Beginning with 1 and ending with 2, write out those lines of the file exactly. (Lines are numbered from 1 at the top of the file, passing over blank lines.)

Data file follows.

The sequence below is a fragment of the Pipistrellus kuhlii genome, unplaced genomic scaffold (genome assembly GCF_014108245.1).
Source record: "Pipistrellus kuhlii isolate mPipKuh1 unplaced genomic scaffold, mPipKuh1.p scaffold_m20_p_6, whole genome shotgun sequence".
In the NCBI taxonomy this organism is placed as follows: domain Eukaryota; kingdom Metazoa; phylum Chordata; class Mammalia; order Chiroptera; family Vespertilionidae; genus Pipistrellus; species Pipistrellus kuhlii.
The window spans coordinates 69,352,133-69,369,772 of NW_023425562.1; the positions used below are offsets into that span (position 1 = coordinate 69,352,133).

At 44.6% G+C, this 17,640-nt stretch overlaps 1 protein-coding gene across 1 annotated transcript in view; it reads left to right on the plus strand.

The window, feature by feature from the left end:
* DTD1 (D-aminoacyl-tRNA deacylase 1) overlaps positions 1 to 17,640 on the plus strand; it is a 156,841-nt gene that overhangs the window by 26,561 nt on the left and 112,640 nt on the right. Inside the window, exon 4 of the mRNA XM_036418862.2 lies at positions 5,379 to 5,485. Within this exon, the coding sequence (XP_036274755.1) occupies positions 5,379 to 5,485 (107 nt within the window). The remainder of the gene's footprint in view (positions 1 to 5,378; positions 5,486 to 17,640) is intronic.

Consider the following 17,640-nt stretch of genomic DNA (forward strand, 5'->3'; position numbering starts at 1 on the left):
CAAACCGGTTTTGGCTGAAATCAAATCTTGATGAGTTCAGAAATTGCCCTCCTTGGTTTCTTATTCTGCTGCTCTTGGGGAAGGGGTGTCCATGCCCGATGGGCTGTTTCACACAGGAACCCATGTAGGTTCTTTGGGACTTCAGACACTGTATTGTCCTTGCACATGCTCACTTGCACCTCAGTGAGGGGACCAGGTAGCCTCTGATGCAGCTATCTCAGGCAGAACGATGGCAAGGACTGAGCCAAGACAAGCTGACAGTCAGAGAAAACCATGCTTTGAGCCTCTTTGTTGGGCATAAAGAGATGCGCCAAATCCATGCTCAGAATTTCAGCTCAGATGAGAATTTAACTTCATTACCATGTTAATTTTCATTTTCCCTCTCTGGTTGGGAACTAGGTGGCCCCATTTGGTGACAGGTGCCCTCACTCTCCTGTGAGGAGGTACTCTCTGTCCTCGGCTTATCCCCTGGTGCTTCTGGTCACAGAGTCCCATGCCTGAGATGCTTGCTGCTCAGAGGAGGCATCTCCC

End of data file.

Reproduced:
The sequence below is a fragment of the Pipistrellus kuhlii genome, unplaced genomic scaffold (genome assembly GCF_014108245.1).
Source record: "Pipistrellus kuhlii isolate mPipKuh1 unplaced genomic scaffold, mPipKuh1.p scaffold_m20_p_6, whole genome shotgun sequence".